So the big news out of JAMA was this study, which concluded:
A multipayer medical home pilot, in which participating practices adopted new structural capabilities and received NCQA certification, was associated with limited improvements in quality and was not associated with reductions in utilization of hospital, emergency department, or ambulatory care services or total costs over 3 years. These findings suggest that medical home interventions may need further refinement.
Was there any reader of this blog who was surprised by this? I have been blasting this farce for YEARS! What was funny was this study was sent to me by a bunch of you guys, even before I saw it. Thank you. Your initial thoughts included:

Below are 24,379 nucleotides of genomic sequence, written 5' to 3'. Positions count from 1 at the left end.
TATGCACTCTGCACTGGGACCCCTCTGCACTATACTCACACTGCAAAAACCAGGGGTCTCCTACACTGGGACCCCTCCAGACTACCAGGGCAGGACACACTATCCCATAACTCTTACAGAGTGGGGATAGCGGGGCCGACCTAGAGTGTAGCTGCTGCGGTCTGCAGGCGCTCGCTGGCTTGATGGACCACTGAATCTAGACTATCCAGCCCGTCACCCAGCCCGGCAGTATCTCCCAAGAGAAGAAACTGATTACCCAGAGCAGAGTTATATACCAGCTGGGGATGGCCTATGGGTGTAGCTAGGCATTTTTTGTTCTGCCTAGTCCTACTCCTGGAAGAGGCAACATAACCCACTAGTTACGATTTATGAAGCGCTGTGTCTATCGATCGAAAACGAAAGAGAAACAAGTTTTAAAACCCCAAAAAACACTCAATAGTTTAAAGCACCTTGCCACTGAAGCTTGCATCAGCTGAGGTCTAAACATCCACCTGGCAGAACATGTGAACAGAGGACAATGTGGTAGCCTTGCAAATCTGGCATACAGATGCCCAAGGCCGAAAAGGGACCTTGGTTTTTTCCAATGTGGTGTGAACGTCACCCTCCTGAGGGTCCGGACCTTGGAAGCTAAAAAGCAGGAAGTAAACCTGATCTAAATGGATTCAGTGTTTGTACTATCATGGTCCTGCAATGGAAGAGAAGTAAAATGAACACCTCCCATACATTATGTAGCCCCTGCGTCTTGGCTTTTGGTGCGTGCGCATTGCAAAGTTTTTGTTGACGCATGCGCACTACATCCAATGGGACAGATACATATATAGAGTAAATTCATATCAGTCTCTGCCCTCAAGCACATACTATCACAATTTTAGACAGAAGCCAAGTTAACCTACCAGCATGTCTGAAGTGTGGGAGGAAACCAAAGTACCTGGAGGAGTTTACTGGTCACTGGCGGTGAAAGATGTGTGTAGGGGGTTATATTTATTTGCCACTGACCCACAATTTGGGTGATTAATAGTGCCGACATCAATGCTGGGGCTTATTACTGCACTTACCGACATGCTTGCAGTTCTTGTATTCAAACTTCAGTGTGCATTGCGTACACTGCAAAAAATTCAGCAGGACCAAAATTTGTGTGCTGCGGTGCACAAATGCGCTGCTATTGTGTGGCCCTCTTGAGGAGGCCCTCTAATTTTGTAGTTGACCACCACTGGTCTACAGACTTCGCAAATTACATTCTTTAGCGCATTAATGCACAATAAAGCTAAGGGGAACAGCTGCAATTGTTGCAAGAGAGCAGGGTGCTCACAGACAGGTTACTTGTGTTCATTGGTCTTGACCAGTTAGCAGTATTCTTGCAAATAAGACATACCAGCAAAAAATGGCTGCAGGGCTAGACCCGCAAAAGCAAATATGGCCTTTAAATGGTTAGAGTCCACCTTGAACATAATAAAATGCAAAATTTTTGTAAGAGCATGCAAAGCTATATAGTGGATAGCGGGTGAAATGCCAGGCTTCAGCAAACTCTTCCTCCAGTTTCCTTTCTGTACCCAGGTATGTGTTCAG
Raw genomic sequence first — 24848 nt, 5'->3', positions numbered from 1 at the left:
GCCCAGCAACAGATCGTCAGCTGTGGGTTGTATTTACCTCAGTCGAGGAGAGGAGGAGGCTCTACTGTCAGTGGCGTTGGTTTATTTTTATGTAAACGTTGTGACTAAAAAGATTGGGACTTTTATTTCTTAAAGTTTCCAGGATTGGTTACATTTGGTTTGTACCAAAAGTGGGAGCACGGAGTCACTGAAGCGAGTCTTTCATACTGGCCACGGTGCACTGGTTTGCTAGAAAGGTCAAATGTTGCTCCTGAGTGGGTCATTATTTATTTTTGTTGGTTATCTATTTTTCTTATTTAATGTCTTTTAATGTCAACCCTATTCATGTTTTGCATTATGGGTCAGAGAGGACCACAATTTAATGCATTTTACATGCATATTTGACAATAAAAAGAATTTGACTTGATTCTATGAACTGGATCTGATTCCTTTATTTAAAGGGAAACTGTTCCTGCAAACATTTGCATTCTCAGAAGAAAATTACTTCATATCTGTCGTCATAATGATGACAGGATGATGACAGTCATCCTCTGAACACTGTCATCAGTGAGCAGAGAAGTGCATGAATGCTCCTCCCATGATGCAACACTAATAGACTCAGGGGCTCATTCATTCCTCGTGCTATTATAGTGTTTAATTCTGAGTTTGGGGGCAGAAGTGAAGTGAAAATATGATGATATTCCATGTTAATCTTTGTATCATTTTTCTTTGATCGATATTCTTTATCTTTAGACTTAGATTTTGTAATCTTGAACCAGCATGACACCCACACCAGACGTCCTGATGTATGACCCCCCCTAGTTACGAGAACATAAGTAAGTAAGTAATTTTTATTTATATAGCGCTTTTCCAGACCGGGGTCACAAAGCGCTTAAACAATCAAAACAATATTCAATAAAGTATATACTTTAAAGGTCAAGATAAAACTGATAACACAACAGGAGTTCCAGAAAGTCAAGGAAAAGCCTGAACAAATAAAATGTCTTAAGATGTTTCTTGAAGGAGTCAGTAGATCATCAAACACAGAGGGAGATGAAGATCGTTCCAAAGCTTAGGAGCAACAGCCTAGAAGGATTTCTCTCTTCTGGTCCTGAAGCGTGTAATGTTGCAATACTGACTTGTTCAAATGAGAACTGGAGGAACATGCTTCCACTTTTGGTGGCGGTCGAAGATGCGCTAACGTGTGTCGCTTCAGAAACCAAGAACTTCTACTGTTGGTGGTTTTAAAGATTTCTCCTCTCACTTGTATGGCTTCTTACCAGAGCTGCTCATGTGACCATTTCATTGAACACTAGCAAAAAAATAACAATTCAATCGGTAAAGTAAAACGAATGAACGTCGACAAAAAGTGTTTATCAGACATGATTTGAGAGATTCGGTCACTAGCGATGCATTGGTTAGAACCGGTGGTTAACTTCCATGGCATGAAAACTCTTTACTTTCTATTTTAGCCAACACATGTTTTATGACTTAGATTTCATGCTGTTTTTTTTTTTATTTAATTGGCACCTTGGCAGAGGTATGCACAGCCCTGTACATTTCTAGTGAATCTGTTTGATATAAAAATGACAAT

- So If my reading skills are good, millions of dollars were spent on this study, and hundreds of millions nationally on ‘Medical Homes’, and the only measurable improvement was more microalbumin testing? And we’re supposed to have all our diabetics on ACE/ARB anyways so that microalbumin is a test without an intervention? Shouldn’t we just pay FP’s more, and let them create their own ‘Medical Homes’, also known as Practices? I know, I’m preaching to the choir.
- I’ve never been an AMA member, but they’ve been sending me JAMA for the last decade. Absolutely devastating.
So, now that the government and hospitals and insurers bought into this crap hook, line and sinker, what kind of further refinement do you think is going to happen? My guess is that they will focus on the money aspect and cut out the physicians some more because, obviously, they are costing too much. Maybe an addition of a few more administrators should help, too.